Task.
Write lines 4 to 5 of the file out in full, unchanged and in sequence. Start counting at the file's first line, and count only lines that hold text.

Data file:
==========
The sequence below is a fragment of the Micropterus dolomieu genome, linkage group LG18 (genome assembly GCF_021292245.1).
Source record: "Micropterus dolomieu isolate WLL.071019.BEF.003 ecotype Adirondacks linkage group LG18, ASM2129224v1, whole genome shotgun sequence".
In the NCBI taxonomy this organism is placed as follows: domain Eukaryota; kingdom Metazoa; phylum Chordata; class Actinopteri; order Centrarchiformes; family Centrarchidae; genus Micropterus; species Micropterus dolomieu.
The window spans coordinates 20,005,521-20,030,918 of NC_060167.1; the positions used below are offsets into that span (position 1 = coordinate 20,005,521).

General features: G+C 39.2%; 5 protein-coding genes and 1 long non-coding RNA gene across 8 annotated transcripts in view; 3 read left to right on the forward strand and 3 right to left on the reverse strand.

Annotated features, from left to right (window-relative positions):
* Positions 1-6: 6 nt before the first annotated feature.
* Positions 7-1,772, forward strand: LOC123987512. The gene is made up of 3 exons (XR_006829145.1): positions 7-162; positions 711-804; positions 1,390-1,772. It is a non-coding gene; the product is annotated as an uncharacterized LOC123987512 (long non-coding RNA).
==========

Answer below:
The window spans coordinates 20,005,521-20,030,918 of NC_060167.1; the positions used below are offsets into that span (position 1 = coordinate 20,005,521).

General features: G+C 39.2%; 5 protein-coding genes and 1 long non-coding RNA gene across 8 annotated transcripts in view; 3 read left to right on the forward strand and 3 right to left on the reverse strand.